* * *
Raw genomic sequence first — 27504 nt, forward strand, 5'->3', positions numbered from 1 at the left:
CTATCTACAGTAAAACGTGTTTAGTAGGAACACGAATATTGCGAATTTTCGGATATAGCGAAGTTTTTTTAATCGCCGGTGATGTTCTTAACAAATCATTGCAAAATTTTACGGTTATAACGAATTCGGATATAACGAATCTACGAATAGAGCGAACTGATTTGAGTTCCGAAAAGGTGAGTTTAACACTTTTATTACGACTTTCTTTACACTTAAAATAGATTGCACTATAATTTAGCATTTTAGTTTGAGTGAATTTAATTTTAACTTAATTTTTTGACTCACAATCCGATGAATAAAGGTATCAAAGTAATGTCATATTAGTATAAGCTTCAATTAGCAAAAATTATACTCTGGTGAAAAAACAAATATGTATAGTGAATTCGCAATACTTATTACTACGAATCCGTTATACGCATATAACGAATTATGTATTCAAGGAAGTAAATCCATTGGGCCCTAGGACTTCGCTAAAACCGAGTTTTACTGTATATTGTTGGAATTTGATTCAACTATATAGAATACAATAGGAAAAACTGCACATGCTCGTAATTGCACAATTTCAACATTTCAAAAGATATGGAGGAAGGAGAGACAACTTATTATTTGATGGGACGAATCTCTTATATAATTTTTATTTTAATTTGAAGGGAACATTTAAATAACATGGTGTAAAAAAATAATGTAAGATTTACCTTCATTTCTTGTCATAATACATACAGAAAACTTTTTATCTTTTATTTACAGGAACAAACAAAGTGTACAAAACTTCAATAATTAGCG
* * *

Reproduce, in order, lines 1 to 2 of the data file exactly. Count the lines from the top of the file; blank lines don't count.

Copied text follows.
Raw genomic sequence first — 27504 nt, forward strand, 5'->3', positions numbered from 1 at the left:
CTATCTACAGTAAAACGTGTTTAGTAGGAACACGAATATTGCGAATTTTCGGATATAGCGAAGTTTTTTTAATCGCCGGTGATGTTCTTAACAAATCATTGCAAAATTTTACGGTTATAACGAATTCGGATATAACGAATCTACGAATAGAGCGAACTGATTTGAGTTCCGAAAAGGTGAGTTTAACACTTTTATTACGACTTTCTTTACACTTAAAATAGATTGCACTATAATTTAGCATTTTAGTTTGAGTGAATTTAATTTTAACTTAATTTTTTGACTCACAATCCGATGAATAAAGGTATCAAAGTAATGTCATATTAGTATAAGCTTCAATTAGCAAAAATTATACTCTGGTGAAAAAACAAATATGTATAGTGAATTCGCAATACTTATTACTACGAATCCGTTATACGCATATAACGAATTATGTATTCAAGGAAGTAAATCCATTGGGCCCTAGGACTTCGCTAAAACCGAGTTTTACTGTATATTGTTGGAATTTGATTCAACTATATAGAATACAATAGGAAAAACTGCACATGCTCGTAATTGCACAATTTCAACATTTCAAAAGATATGGAGGAAGGAGAGACAACTTATTATTTGATGGGACGAATCTCTTATATAATTTTTATTTTAATTTGAAGGGAACATTTAAATAACATGGTGTAAAAAAATAATGTAAGATTTACCTTCATTTCTTGTCATAATACATACAGAAAACTTTTTATCTTTTATTTACAGGAACAAACAAAGTGTACAAAACTTCAATAATTAGCG